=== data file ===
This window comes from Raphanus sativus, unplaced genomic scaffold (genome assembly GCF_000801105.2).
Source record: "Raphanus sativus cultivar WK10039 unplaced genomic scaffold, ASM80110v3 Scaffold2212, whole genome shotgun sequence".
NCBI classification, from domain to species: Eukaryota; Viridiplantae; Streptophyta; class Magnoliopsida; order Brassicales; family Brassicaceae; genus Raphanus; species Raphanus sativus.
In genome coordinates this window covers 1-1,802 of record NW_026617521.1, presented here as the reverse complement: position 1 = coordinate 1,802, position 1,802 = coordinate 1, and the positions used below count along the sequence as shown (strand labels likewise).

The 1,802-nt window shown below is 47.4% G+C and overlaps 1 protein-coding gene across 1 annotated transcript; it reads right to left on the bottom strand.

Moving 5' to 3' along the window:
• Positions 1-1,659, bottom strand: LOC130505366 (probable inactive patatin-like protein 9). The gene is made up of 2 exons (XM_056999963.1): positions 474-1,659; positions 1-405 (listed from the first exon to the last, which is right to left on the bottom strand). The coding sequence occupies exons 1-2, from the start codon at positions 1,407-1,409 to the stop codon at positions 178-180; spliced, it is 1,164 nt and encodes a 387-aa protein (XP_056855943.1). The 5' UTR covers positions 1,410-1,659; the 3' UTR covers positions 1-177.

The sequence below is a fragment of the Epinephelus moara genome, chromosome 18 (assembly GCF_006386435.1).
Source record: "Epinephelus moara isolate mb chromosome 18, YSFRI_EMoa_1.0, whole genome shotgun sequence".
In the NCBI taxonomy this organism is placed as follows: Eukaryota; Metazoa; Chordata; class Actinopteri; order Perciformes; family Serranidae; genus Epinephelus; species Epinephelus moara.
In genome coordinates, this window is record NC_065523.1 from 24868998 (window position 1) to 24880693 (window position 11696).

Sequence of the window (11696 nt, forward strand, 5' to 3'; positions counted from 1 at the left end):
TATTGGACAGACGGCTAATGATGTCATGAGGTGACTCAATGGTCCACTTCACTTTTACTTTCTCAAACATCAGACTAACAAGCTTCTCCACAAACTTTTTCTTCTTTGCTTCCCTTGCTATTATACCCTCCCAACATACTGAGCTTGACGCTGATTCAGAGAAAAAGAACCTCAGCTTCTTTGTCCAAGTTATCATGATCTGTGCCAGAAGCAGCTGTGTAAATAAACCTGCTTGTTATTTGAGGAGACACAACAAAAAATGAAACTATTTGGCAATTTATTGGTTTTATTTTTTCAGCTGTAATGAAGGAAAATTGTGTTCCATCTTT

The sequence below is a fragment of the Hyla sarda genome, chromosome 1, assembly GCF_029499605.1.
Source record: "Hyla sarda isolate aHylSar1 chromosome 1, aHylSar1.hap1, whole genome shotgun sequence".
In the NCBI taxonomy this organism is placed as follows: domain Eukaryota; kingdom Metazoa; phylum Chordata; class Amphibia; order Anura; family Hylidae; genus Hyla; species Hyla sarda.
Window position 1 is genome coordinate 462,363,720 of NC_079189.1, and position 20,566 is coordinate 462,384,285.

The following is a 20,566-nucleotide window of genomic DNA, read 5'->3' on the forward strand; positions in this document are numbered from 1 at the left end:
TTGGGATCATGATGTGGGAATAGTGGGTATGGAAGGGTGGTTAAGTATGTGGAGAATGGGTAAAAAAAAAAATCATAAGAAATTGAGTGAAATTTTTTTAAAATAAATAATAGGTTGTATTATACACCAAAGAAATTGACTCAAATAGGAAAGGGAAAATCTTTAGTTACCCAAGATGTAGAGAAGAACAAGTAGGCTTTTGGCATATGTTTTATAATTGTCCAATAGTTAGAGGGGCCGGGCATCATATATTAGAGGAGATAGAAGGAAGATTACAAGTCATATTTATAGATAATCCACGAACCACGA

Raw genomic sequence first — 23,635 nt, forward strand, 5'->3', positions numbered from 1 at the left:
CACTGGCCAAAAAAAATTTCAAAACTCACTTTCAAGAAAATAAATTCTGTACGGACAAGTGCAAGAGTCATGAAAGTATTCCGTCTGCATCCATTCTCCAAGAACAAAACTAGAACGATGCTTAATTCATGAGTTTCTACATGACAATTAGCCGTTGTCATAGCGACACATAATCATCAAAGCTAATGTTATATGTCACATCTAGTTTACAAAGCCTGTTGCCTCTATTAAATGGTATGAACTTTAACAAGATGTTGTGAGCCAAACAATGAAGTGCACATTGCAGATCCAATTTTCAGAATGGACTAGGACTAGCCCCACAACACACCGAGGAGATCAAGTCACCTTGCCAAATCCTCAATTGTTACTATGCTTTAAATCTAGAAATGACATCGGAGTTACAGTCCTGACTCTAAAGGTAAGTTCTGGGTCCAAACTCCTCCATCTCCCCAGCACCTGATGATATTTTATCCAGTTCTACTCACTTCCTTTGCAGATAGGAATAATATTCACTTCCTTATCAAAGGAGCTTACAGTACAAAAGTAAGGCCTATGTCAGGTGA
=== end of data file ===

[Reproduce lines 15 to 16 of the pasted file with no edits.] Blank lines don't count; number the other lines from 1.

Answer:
Source record: "Hyla sarda isolate aHylSar1 chromosome 1, aHylSar1.hap1, whole genome shotgun sequence".
In the NCBI taxonomy this organism is placed as follows: domain Eukaryota; kingdom Metazoa; phylum Chordata; class Amphibia; order Anura; family Hylidae; genus Hyla; species Hyla sarda.